A Victorian Caricature Inkstand
A Victorian Caricature Inkstand
A Victorian Caricature Inkstand
A Victorian Caricature Inkstand
A Victorian Caricature Inkstand
A Victorian Caricature Inkstand
A Victorian Caricature Inkstand
A Victorian Caricature Inkstand
A Victorian Caricature Inkstand
A Victorian Caricature Inkstand
A Victorian Caricature Inkstand

HENRY WILLIAM DEE, LONDON (worked from 1867)

A Victorian Caricature Inkstand

1879 England

Offered by Peter Cameron

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A Victorian parcel-gilt figural Inkstand in the form of a huntsman, London 1879, Henry William Dee. Engraved with a registered design lozenge.
Images shown include the photograph filed with the registered design for this inkwell,[344200 on the 13th December 1879] courtesy of the National Archives, Kew, together with a photograph of another, related design, also registered by H.W. and L. Dee, of 8, Sherwood Street, London, in the same period [343753 on the 3rd December 1879].
Henry William and Louis Dee registered a large number of designs in the years 1868 to 1884. At least two of the figural caricature designs were satirical: a small group of pepper pots formed as Disraeli in Egyptian headdress manufactured in 1878 and a mustard pot in the form of Gladstone, his hand holding an axe.

Engraved inside the lid of this inkstand is the name of the retailer 'A. Thomas, 39B Old Bond St.' Thomas is known to have also retailed a pair of Henry William Dee candlesticks formed as a three-faced man in a night cap, hallmarked in 1879 to a design registered on August 30th 1877, and a pepper mill in the form of a hooped tub with a horse-mill handle , Louis Dee, 1880. 39b Old Bond Street was the address of the British Institution art gallery and of the art dealers, Agnews, from 1877.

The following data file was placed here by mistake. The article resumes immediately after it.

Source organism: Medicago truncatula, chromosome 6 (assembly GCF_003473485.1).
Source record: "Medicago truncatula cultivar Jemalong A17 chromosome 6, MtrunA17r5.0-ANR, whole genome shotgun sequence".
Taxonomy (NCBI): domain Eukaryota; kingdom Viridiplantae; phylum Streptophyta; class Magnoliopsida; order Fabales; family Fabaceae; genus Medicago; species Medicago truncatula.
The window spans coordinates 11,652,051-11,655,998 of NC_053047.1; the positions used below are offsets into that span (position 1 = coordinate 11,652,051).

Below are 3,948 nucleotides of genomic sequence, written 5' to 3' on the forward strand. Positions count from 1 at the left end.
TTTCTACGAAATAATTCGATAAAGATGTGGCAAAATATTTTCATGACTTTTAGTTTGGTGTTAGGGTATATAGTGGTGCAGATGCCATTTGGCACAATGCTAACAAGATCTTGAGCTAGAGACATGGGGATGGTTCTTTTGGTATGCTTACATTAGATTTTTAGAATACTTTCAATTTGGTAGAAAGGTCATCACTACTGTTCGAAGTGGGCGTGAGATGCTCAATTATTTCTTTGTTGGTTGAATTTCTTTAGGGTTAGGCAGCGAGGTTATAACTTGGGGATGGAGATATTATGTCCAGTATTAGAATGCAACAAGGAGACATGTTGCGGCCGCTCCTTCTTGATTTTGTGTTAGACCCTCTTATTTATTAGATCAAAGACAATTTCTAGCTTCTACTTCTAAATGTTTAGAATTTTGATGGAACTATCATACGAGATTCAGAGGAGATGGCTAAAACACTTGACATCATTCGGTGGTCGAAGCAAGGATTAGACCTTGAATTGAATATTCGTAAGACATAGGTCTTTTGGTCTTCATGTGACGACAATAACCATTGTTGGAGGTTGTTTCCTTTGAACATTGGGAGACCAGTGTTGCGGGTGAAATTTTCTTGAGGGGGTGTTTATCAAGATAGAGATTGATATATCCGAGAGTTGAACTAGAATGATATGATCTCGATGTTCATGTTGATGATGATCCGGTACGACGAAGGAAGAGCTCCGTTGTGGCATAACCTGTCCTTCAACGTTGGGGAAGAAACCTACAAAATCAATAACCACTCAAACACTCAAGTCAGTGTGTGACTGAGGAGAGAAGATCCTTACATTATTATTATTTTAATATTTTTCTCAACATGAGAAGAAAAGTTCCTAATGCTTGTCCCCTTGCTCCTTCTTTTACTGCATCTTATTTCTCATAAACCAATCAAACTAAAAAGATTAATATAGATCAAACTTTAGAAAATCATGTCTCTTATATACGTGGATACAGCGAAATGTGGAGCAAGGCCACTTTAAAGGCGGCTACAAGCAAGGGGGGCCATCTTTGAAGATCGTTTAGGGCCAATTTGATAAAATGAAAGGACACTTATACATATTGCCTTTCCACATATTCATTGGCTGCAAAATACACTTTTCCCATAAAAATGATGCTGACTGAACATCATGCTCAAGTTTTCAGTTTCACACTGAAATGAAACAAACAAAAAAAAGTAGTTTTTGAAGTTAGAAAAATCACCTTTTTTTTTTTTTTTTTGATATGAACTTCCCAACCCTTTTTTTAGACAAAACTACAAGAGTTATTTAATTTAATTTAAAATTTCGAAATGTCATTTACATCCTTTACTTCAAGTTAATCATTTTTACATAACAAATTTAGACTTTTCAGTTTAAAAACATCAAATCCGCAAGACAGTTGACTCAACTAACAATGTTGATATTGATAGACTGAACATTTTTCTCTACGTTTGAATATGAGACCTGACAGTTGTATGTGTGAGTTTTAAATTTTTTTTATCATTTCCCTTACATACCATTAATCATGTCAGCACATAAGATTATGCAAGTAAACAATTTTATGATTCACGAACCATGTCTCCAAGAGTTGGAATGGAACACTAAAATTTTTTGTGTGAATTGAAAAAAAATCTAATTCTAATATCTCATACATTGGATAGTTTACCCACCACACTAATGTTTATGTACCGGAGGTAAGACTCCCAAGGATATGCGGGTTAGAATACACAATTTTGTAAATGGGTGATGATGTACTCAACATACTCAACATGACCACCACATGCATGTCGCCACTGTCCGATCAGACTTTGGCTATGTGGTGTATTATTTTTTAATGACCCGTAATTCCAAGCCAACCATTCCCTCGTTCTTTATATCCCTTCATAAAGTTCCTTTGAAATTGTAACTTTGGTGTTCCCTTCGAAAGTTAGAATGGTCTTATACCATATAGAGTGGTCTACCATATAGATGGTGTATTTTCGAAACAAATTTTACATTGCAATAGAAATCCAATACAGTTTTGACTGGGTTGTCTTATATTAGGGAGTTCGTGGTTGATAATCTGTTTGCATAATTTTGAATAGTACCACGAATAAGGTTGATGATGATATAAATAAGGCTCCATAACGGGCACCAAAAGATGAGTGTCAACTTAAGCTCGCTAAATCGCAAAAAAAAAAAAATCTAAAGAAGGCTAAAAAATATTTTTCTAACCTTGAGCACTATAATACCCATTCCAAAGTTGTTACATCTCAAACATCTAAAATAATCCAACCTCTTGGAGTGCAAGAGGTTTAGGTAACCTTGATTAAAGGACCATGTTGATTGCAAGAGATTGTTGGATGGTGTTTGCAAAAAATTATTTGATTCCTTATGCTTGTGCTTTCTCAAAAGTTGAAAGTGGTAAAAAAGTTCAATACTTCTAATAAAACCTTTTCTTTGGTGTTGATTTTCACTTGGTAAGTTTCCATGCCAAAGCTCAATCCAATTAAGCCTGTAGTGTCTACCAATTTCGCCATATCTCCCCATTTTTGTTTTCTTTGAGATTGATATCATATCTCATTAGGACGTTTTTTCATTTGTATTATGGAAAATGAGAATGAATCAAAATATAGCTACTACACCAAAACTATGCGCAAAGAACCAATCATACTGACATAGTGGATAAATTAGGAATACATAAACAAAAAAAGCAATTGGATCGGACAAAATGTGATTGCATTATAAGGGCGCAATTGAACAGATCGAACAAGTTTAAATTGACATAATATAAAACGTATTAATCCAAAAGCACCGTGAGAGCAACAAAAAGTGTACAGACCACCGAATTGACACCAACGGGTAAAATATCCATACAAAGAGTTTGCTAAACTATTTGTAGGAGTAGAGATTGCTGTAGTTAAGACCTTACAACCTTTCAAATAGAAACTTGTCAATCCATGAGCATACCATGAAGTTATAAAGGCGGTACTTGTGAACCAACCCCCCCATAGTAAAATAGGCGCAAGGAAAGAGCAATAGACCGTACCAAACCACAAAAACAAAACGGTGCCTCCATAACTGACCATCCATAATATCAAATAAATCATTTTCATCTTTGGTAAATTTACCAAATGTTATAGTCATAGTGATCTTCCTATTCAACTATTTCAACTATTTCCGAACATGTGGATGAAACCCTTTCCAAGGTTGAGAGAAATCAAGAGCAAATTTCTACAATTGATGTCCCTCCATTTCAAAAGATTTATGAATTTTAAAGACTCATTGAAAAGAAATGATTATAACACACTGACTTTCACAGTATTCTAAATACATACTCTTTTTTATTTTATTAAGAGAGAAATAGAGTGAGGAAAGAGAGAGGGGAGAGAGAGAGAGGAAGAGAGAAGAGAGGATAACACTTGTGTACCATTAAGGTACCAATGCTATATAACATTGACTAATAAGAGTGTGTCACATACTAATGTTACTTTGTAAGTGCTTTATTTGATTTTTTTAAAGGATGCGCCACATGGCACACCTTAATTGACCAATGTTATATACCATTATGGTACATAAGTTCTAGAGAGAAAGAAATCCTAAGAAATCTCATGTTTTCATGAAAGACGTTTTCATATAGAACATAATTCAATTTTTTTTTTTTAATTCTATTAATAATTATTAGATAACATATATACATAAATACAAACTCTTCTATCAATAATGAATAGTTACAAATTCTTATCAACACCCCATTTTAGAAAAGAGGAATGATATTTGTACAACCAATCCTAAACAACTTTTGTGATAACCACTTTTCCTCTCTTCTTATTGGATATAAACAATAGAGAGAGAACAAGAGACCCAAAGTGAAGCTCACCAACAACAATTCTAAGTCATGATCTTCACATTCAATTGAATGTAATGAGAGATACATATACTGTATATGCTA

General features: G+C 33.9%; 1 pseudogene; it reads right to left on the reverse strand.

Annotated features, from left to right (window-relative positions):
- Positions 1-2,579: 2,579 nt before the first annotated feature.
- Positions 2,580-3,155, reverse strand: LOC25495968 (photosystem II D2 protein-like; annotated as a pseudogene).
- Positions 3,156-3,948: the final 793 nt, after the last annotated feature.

John Culme [ see the 'Directory of Gold & Silversmiths, Jewellers & Allied Traders 1838-1914 from the London Assay Office Registers, 2 vols., publ. Antique Collectors' Club 1987] has pointed out that Louis Dee, in his will dated 23/08/1884, mentioned his designer, Thomas Reeves and it has been speculated that Reeves may have been responsible for Dee's figurative designs.

Very little is known of Thomas Reeves's career. A Thomas Reeves is recorded as working for Barnards in the 1850's and the firm of London and Ryder supplied a cup for the Goodwood Race meeting of 1860 to a design by a 'young artist, Mr. Reeves', which the 'Morning Chronicle' of 23rd July 1860 described as his 'first work' and as such to be 'highly commended.' The Post Office London Directory of 1860 lists a Thomas Reeves, 'modeller', at 6 Newman Street, Oxford Street. The Census of 1861 records a 'Thomas Reeve' living with his widowed mother, Elizabeth, at 2, Upper Penton Street, Islington, giving his employment as 'sculptor, modeller, designer.'[for which references see www.sculpture. gla.ac.uk]
Good with some wear to gilding, ink corrosion to interior.
Dimensions
Height 10.90 cm (4.29 inches)
Width 10.70 cm (4.21 inches)
Depth 8.10 cm (3.19 inches)
Stock Code
O2600
Medium
Silver
Peter Cameron

Peter Cameron
Vault 57
The London Silver Vaults
53-64 Chancery Lane
London
WC2A 1QS

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